Since I first visited Peche right when it opened last year, chef/owners Ryan Prewitt, Donald Link and Stephan Stryjewski have been garnering a heavy dose of accolades, including being named Best New Restaurant in the US at the 2014 James Beard Awards. While all that feels a bit exaggerated for the large, deafeningly noisy space, returning this year, it was clear in terms of food, Peche has come into its own.
Over rounds of seafood, it’s a pleasure, whether ridiculously good fish sticks ($11), oozing, warm shrimp fontina croquettes ($10) or grilled corn on the cob ($5) smothered in Alabama white sauce (hell, yes!) It works best as a shared plates kind of place, particularly with whole fish specials like grilled Louisiana speckled trout ($36) with pancetta and celery or smothered catfish ($16).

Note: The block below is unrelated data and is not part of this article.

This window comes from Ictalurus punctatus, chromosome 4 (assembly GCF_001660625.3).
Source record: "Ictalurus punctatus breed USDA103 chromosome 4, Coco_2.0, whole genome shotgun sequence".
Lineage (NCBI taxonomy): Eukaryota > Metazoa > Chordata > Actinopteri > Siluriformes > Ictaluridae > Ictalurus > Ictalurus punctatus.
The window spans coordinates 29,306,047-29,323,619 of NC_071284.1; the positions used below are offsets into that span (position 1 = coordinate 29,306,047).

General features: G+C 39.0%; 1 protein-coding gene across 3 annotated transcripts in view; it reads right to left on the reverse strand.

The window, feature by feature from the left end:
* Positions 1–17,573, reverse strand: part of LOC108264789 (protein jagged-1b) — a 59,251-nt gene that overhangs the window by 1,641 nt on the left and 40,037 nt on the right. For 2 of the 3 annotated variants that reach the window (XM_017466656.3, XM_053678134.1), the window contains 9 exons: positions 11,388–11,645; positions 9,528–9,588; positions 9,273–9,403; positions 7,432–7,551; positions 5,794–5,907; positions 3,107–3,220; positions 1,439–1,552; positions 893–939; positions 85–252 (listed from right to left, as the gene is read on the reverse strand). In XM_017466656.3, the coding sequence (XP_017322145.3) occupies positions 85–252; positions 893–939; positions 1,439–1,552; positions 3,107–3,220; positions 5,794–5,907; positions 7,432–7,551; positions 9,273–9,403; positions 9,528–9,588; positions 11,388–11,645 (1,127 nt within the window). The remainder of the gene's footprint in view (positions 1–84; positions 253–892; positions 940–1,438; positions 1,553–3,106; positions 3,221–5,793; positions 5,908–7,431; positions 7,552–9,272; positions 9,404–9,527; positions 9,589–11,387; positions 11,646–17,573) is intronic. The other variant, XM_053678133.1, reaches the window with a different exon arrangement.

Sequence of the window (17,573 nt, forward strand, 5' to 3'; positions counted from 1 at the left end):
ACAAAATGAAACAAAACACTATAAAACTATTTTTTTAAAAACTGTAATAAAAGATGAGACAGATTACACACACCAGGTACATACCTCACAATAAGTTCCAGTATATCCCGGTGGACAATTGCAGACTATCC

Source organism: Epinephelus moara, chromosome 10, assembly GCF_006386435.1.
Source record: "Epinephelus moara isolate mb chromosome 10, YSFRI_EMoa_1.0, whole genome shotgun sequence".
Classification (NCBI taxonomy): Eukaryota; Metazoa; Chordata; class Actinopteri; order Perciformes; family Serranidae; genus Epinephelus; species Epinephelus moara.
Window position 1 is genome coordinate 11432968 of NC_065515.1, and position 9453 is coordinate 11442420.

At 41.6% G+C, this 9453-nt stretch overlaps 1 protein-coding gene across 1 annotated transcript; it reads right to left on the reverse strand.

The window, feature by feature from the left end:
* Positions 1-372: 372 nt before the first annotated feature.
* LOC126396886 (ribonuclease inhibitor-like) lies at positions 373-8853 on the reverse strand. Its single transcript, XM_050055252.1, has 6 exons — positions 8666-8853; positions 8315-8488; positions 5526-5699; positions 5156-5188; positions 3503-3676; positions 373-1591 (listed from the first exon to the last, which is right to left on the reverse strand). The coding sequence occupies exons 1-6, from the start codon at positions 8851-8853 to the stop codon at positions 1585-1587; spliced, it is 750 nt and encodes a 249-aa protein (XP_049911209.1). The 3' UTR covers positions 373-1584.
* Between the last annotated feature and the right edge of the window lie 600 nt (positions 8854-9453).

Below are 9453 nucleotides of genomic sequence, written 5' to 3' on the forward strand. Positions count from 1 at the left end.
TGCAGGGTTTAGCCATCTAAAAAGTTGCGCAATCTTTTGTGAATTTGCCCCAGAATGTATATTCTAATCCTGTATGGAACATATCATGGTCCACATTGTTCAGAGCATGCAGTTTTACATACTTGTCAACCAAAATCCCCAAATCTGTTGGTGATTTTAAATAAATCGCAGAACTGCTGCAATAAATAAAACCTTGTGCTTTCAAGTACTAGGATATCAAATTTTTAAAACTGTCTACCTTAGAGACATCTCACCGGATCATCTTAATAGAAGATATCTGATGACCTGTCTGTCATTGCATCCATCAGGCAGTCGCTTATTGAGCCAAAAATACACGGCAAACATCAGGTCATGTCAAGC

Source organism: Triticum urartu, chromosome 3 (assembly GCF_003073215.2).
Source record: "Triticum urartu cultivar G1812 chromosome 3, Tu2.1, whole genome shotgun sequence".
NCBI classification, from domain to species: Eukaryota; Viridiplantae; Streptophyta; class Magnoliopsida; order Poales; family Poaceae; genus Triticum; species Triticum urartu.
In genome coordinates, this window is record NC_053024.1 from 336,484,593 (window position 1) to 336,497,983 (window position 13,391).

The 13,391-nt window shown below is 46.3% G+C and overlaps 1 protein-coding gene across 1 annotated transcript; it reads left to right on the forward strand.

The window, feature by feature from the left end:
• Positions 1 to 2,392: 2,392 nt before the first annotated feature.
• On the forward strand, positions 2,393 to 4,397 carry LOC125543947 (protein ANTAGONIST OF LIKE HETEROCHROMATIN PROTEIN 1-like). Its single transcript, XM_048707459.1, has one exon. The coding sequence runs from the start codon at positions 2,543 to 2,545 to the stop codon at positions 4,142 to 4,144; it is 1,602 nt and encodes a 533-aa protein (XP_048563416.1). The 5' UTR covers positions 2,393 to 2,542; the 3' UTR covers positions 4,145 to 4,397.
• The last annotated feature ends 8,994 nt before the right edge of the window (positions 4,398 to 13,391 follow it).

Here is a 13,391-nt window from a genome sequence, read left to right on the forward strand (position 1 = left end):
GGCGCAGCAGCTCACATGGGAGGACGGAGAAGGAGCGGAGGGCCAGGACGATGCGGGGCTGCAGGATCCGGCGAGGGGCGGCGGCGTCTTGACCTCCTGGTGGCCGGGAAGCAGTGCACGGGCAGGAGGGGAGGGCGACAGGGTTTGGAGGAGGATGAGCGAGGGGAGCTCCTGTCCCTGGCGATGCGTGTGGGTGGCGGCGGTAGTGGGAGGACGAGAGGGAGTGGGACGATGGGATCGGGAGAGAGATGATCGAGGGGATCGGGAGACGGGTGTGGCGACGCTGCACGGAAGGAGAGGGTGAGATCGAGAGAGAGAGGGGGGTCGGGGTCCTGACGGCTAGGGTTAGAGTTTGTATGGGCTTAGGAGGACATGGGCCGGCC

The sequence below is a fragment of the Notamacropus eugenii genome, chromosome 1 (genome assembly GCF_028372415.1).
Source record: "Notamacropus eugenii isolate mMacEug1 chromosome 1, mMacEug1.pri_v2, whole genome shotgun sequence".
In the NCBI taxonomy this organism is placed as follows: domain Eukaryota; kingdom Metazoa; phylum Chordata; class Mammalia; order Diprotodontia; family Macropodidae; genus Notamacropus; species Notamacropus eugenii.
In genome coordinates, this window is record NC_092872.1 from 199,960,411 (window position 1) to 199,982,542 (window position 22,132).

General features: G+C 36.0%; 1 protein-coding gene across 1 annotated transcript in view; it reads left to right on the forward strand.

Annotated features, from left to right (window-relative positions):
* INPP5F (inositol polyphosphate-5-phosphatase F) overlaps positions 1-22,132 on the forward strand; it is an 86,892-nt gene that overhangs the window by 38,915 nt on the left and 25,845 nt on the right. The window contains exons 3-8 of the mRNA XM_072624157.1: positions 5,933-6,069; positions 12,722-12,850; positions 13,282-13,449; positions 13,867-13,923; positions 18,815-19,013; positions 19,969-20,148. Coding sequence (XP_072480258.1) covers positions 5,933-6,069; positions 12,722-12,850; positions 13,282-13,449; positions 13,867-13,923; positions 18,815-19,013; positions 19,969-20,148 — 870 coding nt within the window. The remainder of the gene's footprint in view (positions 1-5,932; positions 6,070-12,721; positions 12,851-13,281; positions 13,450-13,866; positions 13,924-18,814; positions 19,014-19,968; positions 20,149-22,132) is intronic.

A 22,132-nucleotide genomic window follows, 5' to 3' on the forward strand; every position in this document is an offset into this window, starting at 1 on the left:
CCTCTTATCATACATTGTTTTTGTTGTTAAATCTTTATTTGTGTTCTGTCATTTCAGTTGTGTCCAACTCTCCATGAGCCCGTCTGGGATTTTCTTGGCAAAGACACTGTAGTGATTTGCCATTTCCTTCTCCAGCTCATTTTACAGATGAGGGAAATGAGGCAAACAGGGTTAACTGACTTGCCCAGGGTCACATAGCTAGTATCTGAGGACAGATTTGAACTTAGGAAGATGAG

Brunch Perfection: Ralph’s On The Park
Facing massive City Park in Mid City, Ralph’s On the Park is one of my favorite classic New Orleans brunches, a ritual I partake in every year (for over 7 years) at different places around the city. Though Ralph’s doesn’t have live jazz and I prefer jazz brunch when I can get it, their food is among the best brunches I’ve had in Nola — and a deal at $28 for a 3-course brunch.
While sipping a classic Brandy Milk Punch ($8 – brandy, milk, simple syrup, nutmeg, vanilla extract) — also a key part of my Nola brunch tradition (along with a Cafe Brulot) — I start with pickled beet salad ($6.50) accented by baby arugula, red onion and creamy feta with an unusual touch of orange blossom vinegar. Fried smoked oysters ($11) are excellent in Buffalo Trace tomato jam and white remoulade sauce, while chicken & waffles ($15) are given a twist with the chicken wrapped in country ham, all in red eye gravy. Their turtle soup finished with sherry ($8) is the best I’ve ever had after trying many versions over the years.